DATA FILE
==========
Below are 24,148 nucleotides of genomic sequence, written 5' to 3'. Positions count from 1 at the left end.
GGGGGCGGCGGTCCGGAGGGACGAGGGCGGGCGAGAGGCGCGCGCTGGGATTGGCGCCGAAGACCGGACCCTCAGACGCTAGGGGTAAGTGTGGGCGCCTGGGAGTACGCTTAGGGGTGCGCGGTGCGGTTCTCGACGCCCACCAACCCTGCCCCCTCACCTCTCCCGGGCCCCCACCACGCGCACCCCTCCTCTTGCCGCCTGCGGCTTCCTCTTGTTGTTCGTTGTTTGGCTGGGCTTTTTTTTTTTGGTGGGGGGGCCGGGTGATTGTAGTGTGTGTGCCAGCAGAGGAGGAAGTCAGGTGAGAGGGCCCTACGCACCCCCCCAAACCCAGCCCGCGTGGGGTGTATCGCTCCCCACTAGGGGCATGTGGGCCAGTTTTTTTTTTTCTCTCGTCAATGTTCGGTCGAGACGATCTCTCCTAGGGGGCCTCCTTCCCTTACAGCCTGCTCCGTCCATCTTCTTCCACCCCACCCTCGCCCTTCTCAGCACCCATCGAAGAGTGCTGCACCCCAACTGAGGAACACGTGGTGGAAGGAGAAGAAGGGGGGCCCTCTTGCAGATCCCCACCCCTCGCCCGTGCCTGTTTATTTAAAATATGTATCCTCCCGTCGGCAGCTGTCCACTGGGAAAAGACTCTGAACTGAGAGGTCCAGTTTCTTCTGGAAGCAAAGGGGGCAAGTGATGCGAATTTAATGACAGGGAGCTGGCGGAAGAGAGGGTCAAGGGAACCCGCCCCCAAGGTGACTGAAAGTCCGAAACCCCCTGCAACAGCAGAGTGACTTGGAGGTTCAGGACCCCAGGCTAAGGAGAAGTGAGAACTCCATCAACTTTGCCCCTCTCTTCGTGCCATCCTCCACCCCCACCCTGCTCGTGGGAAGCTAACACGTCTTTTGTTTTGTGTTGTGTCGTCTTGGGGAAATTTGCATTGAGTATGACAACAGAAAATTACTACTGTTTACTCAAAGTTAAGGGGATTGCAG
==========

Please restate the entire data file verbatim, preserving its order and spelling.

Below are 24,148 nucleotides of genomic sequence, written 5' to 3'. Positions count from 1 at the left end.
GGGGGCGGCGGTCCGGAGGGACGAGGGCGGGCGAGAGGCGCGCGCTGGGATTGGCGCCGAAGACCGGACCCTCAGACGCTAGGGGTAAGTGTGGGCGCCTGGGAGTACGCTTAGGGGTGCGCGGTGCGGTTCTCGACGCCCACCAACCCTGCCCCCTCACCTCTCCCGGGCCCCCACCACGCGCACCCCTCCTCTTGCCGCCTGCGGCTTCCTCTTGTTGTTCGTTGTTTGGCTGGGCTTTTTTTTTTTGGTGGGGGGGCCGGGTGATTGTAGTGTGTGTGCCAGCAGAGGAGGAAGTCAGGTGAGAGGGCCCTACGCACCCCCCCAAACCCAGCCCGCGTGGGGTGTATCGCTCCCCACTAGGGGCATGTGGGCCAGTTTTTTTTTTTCTCTCGTCAATGTTCGGTCGAGACGATCTCTCCTAGGGGGCCTCCTTCCCTTACAGCCTGCTCCGTCCATCTTCTTCCACCCCACCCTCGCCCTTCTCAGCACCCATCGAAGAGTGCTGCACCCCAACTGAGGAACACGTGGTGGAAGGAGAAGAAGGGGGGCCCTCTTGCAGATCCCCACCCCTCGCCCGTGCCTGTTTATTTAAAATATGTATCCTCCCGTCGGCAGCTGTCCACTGGGAAAAGACTCTGAACTGAGAGGTCCAGTTTCTTCTGGAAGCAAAGGGGGCAAGTGATGCGAATTTAATGACAGGGAGCTGGCGGAAGAGAGGGTCAAGGGAACCCGCCCCCAAGGTGACTGAAAGTCCGAAACCCCCTGCAACAGCAGAGTGACTTGGAGGTTCAGGACCCCAGGCTAAGGAGAAGTGAGAACTCCATCAACTTTGCCCCTCTCTTCGTGCCATCCTCCACCCCCACCCTGCTCGTGGGAAGCTAACACGTCTTTTGTTTTGTGTTGTGTCGTCTTGGGGAAATTTGCATTGAGTATGACAACAGAAAATTACTACTGTTTACTCAAAGTTAAGGGGATTGCAG